Georgescu-Extra Credit Exhibition

Dora Georgescu

4/28/12

Extra Credit Exhibition Essay

Robert Motherwell: Capturing Effects With New Creativity

“What I realized was that Americans potentially could paint like angels but that there was no creative principle around, so that everybody who liked modern art was copying it. Gorky was copying Picasso. Pollock was copying Picasso. De Kooning was copying Picasso. I mean I say this unqualifiedly. I was painting French intimate pictures or whatever. And all we needed was a creative principle, I mean something that would mobilize this capacity to paint in a creative way, and that’s what Europe had that we hadn’t had; we had always followed in their wake” (Cummins).

Here Robert Motherwell’s words shed light on his artistic vision as a leader of the Abstract Expressionism movement. Born in Washington in 1915, Motherwell had a varied educational background whose influence is visible throughout his works, providing a creative artistic approach.  When I went to see an exhibition of his works at the Denver Art Museum, there were three pieces that especially stood out to me due to their demonstration of Motherwell’s desire to capture feelings and effects rather than distinct images. Having visited the Clyfford Stil Museum and studied Abstract Expressionism, I believe that I was able to appreciate Motherwell’s art more now than I might have at the beginning of the semester.

The first piece I saw was titled Samurai 3. Three intersecting black lines with two distorted circles form what appears to be an amoeba-human hybrid. This creature, with small specks of black paint emerging from the top half, is painted thick upon a faded yellow background. Because it was titled Samurai 3, I couldn’t help but think of a disciplined warrior indoctrinated in order and honor. Yet, true to his style of capturing feeling and effect creatively, Motherwell did not create a Samuri that fully embodies this image. Rather, the canvas presents what I would describe as orderly chaos. Although Motherwell did not apply paint as freely as Jackson Pollock–another artist of the Abstract Expressionism movement– did in many of his woks, a feeling of instantaneous and liberal application of thick paint exists none-the-less. Yet, hints of Samurai order can be found because the paint remains contained by the canvas rather than appearing to spill over as is visible in other Abstract Expressionism works.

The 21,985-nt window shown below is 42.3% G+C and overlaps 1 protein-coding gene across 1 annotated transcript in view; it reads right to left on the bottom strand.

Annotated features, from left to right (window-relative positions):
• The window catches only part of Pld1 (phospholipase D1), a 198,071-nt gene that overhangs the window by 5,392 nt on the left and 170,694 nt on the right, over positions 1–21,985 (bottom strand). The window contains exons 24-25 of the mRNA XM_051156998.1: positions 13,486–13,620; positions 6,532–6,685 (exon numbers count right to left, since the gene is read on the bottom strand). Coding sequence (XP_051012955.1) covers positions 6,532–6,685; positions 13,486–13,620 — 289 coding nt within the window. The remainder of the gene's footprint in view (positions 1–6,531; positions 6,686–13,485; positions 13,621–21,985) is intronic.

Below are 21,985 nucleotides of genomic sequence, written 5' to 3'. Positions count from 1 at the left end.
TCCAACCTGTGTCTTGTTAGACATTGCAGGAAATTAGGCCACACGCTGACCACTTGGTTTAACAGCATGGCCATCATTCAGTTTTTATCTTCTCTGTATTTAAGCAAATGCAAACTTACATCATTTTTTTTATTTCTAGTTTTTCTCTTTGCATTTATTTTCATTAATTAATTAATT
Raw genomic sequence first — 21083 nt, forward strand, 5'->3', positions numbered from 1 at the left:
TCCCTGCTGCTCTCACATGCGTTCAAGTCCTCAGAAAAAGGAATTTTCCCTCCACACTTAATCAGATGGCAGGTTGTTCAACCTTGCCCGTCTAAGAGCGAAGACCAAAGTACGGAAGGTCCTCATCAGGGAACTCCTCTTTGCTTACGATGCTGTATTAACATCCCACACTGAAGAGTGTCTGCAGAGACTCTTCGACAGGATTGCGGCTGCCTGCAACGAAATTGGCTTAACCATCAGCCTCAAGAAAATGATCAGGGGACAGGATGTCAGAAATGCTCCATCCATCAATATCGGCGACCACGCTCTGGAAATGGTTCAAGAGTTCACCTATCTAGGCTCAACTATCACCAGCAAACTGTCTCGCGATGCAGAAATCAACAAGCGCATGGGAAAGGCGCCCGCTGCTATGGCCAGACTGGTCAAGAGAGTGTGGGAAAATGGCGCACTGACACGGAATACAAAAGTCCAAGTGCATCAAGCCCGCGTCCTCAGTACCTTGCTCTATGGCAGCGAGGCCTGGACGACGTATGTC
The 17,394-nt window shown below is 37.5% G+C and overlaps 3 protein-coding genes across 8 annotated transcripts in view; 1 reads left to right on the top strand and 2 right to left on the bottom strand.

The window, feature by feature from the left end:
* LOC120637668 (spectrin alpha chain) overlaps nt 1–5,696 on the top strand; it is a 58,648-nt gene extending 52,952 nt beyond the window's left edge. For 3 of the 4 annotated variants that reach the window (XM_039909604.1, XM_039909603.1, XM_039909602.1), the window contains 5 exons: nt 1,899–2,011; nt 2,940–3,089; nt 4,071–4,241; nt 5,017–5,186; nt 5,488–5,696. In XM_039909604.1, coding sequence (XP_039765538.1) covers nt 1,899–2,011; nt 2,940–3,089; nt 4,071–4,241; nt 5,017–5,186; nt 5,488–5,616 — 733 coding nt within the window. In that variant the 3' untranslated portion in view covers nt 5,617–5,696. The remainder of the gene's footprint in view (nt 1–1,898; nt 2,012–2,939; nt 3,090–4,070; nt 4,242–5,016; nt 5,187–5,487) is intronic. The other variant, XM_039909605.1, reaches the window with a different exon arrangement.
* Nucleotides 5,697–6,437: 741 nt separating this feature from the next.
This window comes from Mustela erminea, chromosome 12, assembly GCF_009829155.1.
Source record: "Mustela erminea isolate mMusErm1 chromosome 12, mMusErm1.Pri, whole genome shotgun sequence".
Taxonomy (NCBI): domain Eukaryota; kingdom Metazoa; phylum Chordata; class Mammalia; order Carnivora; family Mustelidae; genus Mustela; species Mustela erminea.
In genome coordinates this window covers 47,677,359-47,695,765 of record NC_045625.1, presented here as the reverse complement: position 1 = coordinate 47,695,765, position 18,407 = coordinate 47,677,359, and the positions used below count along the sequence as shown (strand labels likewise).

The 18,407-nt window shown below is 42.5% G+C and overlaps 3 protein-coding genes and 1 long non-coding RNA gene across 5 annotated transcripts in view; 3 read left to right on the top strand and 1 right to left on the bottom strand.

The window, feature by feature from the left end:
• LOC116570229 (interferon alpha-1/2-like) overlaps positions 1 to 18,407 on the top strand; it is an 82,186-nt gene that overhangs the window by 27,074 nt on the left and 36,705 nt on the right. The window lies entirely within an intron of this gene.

While Samurai 3 is created with paint on canvas, Motherwell explores another medium with his watercolor on paper work Three Persons with a Book. Aside from the difference in technique, this piece is also less abstract than Samurai 3. Although they are composed of stacked blocks and lines, three figures are clearly visible with a book between them. Once again black and yellow are the dominating colors but rather than juxtaposing each other, they are overlapped in a more equally shared space. Because this piece was composed of various shapes, I found it less representative of typical Abstract Expressionism and more representative of Cubism. This observation made sense when I looked at the date and realized that it was created years prior to Samurai 3. As the quote that introduces this paper indicates, Motherwell strove to move away from Cubism and other similarly dominant art movements of his time and delve into a more creative artistic expression.

This effort for creativity is most visible in one of his later works, a collage titled New York City. By combining paint, paper, cardboard, and pencil, Motherwell not only creates a creative piece but he also achieves his goal of capturing “not the thing, but the effect it produces” (Museum plaque). This effect is that of chaos and diversity. Chaotic and vibrant, this collage does not in any way recall a city; rather it embodies the atmosphere of New York City. So as to express this to the viewer, Motherwell kindly wrote NYC in pencil at the top of the piece. Bright orange, blue and red stand against dull brown, black and grey. I found the use of colors to be as essential to producing the effect of the city as the mix of mediums is. To me the vibrant colors juxtaposed to the dull colors represent the coexistence of the exciting and the mundane in life and certainly in a place like New York City.

Although rather limited in number of works, the Motherwell exhibition at the Denver Art Museum displayed a variety of his works, which I believe captured his numerous dimensions as a pioneer of Abstract Expressionism. To me, the three works discussed in this paper demonstrate Motherwell’s progression from influences of older contemporary art movements to his own unique version of Abstract Expressionism.

Bibliography

Cummins, Paul. “Oral history interview with Robert Motherwell”. 1971 Nov. 24-1974            Archives of American Art, Smithsonian Institution.

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